Showstopper Bug

What Does Showstopper Bug Mean?

A showstopper bug is a hardware or software bug that causes an implementation to stop and become essentially useless. This critical bug must be fixed for the development process to proceed further. The term “showstopper” is used in an opposite manner to its classic theatrical usage, which describes something that is strikingly good.


The name itself specifies that every activity stops then and there, and, unless the bug is resolved, the process cannot go on.

Techopedia Explains Showstopper Bug

There are various scenarios when a showstopper bug can arise. For example, a customer needs to perform a credit card payment online. The customer enters the billing page, fills up the required details and then clicks on the “Submit” button. The expected result would be a page that says “transaction successfully completed,” thanking the customer. However, sometimes, instead of showing the expected page, the system throws an error such as a “Web server” error or a “page not displayed” error. This critical error would then be logged as a showstopper as the customer is left with no workaround to continue with testing the billing page.

Another good example of a showstopper bug can happen during the login process of any application. For example, a user is trying to log in to his/her online email account using a valid username and password. However, the system throws an error even if the user entered the correct details and does not let the user proceed to the next step. This is a showstopper scenario.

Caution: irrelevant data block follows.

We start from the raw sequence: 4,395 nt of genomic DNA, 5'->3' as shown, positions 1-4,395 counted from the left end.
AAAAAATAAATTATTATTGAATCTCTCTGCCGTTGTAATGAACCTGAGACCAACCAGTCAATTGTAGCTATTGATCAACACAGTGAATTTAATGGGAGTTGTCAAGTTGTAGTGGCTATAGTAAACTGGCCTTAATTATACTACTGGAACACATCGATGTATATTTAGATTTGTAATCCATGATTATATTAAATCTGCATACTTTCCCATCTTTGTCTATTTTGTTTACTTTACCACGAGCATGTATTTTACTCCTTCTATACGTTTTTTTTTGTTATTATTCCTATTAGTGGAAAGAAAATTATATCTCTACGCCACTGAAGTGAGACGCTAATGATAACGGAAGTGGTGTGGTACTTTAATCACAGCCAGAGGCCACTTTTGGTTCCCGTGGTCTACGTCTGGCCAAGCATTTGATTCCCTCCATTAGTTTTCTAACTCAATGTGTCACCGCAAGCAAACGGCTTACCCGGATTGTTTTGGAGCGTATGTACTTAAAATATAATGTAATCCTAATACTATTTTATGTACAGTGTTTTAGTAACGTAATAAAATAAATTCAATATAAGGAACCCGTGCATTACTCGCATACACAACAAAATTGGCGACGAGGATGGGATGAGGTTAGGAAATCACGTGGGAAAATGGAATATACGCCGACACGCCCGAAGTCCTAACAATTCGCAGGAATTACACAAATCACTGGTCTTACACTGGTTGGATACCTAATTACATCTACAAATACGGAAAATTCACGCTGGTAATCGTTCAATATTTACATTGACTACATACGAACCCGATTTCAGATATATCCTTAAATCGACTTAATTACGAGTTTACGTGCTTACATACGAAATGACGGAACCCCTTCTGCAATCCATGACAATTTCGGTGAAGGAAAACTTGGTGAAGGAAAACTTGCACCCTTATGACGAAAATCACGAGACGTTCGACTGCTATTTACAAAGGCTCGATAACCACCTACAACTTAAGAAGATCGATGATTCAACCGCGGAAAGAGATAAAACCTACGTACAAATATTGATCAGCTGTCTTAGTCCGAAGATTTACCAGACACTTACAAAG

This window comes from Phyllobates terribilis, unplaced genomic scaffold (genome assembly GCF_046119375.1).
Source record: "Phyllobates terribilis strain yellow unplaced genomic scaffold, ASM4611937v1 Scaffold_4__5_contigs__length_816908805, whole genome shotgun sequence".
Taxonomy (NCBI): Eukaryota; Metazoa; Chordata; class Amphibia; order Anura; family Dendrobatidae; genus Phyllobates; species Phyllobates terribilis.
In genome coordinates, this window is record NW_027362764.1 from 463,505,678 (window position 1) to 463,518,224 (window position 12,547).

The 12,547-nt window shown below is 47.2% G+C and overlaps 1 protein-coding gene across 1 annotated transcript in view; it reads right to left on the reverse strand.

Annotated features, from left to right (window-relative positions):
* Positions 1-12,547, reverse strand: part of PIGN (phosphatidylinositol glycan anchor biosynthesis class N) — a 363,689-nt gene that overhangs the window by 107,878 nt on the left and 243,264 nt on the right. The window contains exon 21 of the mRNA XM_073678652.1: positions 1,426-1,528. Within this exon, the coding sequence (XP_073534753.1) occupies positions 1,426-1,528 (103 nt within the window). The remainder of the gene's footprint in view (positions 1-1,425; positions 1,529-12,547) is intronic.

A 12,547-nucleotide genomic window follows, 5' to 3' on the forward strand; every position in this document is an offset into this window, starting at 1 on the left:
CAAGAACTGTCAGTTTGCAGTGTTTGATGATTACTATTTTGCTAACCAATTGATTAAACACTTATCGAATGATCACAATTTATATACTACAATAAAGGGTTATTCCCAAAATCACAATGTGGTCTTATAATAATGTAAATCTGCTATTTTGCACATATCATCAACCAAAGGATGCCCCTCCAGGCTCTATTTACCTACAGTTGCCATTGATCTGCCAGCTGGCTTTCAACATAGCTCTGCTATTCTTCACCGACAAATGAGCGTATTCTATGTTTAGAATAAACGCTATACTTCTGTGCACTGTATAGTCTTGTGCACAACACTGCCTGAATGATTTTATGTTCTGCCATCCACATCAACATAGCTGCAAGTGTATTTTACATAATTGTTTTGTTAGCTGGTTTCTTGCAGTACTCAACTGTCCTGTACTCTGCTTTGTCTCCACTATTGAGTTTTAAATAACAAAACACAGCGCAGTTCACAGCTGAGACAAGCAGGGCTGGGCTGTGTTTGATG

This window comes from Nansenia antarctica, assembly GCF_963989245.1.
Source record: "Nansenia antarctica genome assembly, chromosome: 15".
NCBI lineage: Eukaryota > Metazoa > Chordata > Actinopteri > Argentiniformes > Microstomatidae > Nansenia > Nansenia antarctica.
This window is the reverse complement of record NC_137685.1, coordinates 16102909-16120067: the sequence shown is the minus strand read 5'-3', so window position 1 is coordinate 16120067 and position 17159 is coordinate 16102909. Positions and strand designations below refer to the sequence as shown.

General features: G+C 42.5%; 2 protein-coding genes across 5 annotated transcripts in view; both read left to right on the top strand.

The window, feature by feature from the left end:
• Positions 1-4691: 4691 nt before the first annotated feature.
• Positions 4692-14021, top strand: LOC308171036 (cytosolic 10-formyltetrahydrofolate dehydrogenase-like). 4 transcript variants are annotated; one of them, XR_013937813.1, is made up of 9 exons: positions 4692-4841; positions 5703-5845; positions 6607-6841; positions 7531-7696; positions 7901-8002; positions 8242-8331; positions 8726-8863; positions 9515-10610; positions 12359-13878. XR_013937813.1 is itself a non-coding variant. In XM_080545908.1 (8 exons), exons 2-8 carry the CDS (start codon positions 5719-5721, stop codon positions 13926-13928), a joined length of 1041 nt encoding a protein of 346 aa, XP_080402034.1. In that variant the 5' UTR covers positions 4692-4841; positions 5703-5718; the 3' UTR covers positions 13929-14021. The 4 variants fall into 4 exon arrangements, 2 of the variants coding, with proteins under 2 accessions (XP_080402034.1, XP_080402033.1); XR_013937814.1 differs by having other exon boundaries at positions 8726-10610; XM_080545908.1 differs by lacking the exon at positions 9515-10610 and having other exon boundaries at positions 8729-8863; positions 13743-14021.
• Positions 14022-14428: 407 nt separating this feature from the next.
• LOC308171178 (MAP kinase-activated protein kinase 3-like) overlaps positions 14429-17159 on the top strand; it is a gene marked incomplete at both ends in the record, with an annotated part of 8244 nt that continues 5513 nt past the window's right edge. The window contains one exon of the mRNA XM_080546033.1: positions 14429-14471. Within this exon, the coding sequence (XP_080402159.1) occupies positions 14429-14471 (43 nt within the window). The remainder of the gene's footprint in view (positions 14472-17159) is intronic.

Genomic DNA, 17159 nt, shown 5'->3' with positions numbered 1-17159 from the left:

Whenever testers discover a showstopper issue, they are responsible for logging the defect and informing the corresponding development team to resolve the issue at the earliest opportunity. Generally, showstopper bugs are raised as P1 or highest priority. Testers usually try to find showstopper bugs before a product release, as they can delay the product release for days, or even weeks, if not handled properly.


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Margaret Rouse

Margaret Rouse is an award-winning technical writer and teacher known for her ability to explain complex technical subjects to a non-technical, business audience. Over the past twenty years her explanations have appeared on TechTarget websites and she's been cited as an authority in articles by the New York Times, Time Magazine, USA Today, ZDNet, PC Magazine and Discovery Magazine.Margaret's idea of a fun day is helping IT and business professionals learn to speak each other’s highly specialized languages. If you have a suggestion for a new definition or how to improve a technical explanation, please email Margaret or contact her…